History of Medicine

Rare texts support inquiry in the School of Medicine and the School of Health Professions

De Symmetria Partium in Rectis Formis Humanorum Corporum

De Symmetria Partium in Rectis Formis Humanorum Corporum (1532), Albert Durer’s illustrated study of the proportions of the human body, was one of 41 historical anatomy titles that were on display in the P.I. Nixon Medical Historical Library on April 30.

Seven MS1s and one graduate student from the School of Health Professions visited the P.I. Nixon Medical Historical Library on April 30.  The visit to the library  was the conclusion of a history of anatomy elective taught by Dr. Charleen M. Moore of the Department of Cellular and Structural Biology.

The course for medical students, Enrichment Elective 5022, and the graduate course, CSBL 5015, covered anatomy from ancient times to the present.

Forty-one rare books were on display, including:

Albinus, Bernhard Siegfried, Tables of the Skeleton and Muscles of the Human Body, 1749

Durer, Albert, De Symmetria Partium in Rectis Formis Humanorum Corporum, 1532

Gray, Henry, Anatomy of the Human Body, 1859

Hooke, Robert, Micrographia: Or Some Physiological Descriptions of Minute Bodies Made by Magnifying Glasses with Observations and Inquiries Thereupon, 1667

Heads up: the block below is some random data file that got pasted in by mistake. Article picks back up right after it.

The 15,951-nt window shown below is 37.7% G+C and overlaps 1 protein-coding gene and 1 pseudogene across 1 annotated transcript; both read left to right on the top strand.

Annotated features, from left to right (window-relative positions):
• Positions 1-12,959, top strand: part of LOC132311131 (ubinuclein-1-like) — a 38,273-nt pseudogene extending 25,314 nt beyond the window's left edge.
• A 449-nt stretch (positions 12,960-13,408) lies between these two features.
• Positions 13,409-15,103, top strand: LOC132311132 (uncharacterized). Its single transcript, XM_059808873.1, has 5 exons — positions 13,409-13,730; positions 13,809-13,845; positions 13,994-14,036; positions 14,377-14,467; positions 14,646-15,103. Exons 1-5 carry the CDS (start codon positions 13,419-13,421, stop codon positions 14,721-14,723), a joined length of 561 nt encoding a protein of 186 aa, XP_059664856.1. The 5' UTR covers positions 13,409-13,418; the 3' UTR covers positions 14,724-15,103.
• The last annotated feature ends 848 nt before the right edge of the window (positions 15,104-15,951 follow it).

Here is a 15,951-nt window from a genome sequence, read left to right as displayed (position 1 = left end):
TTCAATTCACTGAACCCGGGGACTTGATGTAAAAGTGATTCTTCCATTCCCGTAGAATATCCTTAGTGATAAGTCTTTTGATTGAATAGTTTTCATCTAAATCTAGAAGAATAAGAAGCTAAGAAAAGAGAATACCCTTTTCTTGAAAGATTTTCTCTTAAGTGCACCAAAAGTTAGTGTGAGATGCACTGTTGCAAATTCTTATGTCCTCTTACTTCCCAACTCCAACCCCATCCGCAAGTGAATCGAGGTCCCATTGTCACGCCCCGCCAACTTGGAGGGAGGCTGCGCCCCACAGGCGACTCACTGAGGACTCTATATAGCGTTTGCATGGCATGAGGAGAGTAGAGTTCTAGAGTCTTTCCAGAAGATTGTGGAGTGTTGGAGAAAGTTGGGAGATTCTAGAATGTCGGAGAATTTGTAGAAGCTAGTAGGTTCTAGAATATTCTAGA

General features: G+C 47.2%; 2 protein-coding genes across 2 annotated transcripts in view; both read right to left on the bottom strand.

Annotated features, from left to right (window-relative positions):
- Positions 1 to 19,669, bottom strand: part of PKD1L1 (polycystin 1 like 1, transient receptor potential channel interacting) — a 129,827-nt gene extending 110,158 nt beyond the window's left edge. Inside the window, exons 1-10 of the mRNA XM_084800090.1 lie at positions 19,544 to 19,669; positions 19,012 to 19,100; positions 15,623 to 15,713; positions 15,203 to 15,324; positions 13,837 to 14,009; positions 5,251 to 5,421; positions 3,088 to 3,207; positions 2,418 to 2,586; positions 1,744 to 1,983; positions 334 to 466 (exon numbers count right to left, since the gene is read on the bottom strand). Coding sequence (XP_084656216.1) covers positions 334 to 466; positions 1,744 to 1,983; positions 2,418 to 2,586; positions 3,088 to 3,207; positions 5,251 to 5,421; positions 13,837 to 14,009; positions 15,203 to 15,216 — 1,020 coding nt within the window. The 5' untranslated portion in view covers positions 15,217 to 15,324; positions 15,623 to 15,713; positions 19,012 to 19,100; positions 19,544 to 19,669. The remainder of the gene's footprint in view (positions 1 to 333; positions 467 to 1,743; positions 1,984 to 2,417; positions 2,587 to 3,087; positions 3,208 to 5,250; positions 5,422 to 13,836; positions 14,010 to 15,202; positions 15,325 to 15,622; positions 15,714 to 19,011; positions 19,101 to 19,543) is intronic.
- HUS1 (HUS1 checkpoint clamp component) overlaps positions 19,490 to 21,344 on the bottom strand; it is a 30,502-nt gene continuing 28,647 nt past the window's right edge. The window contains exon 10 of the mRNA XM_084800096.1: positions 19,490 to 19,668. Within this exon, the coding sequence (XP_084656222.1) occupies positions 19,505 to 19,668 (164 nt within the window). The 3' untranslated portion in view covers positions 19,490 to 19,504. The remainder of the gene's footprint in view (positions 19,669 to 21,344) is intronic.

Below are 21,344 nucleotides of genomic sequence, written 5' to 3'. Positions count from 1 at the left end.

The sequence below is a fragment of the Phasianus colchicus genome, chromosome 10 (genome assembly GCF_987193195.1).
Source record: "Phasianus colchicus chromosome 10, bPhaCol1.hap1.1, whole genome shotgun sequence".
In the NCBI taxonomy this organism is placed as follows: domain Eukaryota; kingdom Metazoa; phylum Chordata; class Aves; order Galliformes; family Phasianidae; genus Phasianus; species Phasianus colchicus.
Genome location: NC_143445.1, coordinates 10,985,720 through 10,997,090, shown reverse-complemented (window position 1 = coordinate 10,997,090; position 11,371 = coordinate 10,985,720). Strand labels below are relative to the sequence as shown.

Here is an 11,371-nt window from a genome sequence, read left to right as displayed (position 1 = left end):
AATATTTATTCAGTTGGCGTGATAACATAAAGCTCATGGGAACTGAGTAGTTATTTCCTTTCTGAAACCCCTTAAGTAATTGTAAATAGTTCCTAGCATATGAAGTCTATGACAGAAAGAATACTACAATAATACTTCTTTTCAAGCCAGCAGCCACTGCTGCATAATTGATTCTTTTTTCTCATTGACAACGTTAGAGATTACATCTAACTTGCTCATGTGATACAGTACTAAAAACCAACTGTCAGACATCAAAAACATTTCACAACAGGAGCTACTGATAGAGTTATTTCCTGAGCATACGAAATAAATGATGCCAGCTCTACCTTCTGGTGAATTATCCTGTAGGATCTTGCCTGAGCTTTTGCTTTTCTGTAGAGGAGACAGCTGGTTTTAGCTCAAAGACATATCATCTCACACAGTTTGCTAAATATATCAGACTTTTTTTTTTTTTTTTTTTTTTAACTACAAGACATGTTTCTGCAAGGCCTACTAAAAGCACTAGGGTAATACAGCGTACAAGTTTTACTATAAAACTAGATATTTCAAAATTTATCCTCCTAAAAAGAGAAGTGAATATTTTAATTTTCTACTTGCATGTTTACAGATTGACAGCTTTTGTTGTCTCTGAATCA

Vesalius, Andreas, De Humani Corporis Fabrica Libri Septem, 1543

For more information on the P.I. Nixon Medical Historical Library or to schedule a visit, contact Lisa Matye Finnie, Special Collections Librarian, at finnie@uthscsa.edu or 210-567-2406.

Remembering Pat Ireland Nixon Jr., MD

P.I. Nixon, Jr. passed away on October 20, 2012.

We are sad to report the recent passing of Dr. Pat Ireland Nixon Jr., son of Dr. Pat Ireland Nixon, for whom the P.I. Nixon Medical Historical Library is named.

The younger Dr. Nixon, who passed away on October 20 at the age of 99 years old, was a constant friend and an ardent supporter of the Friends of the P.I. Nixon Medical Historical Library.